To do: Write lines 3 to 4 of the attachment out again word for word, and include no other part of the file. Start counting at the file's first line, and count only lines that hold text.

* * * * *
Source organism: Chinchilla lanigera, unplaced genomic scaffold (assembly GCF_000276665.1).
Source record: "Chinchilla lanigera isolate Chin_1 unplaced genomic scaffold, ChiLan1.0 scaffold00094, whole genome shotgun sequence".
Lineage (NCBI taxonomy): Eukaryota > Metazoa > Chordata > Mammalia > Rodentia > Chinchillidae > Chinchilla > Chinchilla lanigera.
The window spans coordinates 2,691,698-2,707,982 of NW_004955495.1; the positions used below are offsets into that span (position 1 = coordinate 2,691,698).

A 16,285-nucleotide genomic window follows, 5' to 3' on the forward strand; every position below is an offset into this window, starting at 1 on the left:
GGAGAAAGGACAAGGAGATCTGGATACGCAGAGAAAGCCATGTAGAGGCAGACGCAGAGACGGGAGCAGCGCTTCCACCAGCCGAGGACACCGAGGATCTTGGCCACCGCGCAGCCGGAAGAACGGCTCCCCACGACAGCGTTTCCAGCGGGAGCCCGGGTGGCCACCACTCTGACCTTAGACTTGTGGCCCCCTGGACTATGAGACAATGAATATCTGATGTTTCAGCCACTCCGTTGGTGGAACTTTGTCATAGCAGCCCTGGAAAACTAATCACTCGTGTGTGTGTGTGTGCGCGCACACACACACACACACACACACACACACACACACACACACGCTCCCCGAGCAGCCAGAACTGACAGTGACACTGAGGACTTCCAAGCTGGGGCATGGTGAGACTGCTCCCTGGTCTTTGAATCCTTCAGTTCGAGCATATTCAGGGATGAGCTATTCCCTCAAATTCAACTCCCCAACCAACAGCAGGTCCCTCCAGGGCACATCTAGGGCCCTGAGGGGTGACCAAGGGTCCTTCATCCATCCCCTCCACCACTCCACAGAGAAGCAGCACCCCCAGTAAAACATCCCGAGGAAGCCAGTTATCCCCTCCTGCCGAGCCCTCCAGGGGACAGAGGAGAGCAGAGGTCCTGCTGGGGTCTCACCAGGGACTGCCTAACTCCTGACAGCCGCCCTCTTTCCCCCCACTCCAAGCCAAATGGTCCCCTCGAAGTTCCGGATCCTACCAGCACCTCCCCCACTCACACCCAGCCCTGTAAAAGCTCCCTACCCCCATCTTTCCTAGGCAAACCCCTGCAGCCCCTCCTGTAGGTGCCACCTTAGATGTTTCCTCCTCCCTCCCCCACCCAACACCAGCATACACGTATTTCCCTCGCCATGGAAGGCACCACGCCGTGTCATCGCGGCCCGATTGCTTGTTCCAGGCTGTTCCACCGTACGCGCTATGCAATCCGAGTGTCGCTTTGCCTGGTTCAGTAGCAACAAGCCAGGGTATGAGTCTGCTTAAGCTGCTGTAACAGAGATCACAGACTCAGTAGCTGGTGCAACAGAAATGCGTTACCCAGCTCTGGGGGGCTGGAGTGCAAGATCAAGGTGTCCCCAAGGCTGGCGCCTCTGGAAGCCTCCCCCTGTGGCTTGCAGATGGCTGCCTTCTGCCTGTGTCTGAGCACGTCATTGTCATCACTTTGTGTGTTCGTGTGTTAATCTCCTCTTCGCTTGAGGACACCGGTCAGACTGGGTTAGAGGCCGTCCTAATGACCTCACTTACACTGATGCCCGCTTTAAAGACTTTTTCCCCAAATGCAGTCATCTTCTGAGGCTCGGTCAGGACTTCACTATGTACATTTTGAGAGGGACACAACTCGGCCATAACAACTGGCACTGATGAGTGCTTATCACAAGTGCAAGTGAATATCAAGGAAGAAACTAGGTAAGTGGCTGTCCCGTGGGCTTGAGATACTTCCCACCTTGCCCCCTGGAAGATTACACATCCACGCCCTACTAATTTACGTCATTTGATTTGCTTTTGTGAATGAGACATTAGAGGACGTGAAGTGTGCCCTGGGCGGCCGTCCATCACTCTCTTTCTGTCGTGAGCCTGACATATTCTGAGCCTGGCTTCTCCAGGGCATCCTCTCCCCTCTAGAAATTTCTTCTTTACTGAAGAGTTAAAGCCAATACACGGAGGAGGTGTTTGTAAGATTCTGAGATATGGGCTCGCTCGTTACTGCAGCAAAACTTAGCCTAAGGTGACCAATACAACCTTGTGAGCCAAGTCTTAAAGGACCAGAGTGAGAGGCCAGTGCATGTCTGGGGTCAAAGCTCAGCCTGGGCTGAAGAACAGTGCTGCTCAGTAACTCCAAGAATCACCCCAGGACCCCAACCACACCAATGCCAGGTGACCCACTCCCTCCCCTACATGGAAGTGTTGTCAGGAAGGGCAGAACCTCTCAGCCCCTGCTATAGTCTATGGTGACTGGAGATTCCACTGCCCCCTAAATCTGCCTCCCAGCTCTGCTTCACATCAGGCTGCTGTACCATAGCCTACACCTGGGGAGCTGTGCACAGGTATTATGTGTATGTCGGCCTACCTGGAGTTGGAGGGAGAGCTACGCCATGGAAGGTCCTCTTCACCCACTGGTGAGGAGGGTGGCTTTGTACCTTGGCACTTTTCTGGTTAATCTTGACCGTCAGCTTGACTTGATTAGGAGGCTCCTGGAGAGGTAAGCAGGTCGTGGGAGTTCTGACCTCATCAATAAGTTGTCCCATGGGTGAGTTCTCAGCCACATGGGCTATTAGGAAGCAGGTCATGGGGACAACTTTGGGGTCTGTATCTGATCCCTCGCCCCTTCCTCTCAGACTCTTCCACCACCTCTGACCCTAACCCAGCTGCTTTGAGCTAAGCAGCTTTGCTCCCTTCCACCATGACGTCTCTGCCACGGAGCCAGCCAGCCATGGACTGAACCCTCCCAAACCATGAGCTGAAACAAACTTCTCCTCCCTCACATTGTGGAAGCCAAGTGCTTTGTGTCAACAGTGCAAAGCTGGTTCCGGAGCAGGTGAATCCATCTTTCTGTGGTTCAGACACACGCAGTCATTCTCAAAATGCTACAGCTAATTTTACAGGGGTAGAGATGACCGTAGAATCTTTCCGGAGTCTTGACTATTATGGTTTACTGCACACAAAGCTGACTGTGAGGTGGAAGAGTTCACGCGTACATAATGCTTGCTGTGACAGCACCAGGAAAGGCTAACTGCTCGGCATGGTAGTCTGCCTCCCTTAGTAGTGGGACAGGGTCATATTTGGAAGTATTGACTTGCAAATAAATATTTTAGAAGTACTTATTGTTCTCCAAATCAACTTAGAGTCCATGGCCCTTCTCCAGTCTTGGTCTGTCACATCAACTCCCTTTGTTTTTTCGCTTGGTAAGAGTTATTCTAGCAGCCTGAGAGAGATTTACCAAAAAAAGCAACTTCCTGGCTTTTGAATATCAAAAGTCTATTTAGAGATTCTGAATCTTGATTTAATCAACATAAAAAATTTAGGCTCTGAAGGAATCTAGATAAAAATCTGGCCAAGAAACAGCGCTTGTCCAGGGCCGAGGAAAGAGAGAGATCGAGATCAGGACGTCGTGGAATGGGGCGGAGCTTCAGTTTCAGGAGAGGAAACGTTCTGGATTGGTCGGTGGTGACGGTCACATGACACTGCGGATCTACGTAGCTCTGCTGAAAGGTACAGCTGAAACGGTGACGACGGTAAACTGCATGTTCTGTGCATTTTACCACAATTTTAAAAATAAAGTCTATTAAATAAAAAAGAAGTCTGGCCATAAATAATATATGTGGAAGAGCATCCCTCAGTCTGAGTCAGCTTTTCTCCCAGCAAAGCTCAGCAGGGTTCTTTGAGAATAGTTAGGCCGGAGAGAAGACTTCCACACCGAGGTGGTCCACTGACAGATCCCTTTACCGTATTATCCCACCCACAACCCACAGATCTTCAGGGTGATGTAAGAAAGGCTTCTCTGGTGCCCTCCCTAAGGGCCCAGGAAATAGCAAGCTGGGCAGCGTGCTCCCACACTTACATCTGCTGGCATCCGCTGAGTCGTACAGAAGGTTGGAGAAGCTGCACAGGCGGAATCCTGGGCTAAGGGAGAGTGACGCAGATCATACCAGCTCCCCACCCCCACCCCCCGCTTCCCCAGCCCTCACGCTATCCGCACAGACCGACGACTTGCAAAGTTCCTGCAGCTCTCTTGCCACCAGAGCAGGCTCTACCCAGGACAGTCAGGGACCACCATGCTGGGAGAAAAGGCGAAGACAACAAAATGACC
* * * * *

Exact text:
Lineage (NCBI taxonomy): Eukaryota > Metazoa > Chordata > Mammalia > Rodentia > Chinchillidae > Chinchilla > Chinchilla lanigera.
The window spans coordinates 2,691,698-2,707,982 of NW_004955495.1; the positions used below are offsets into that span (position 1 = coordinate 2,691,698).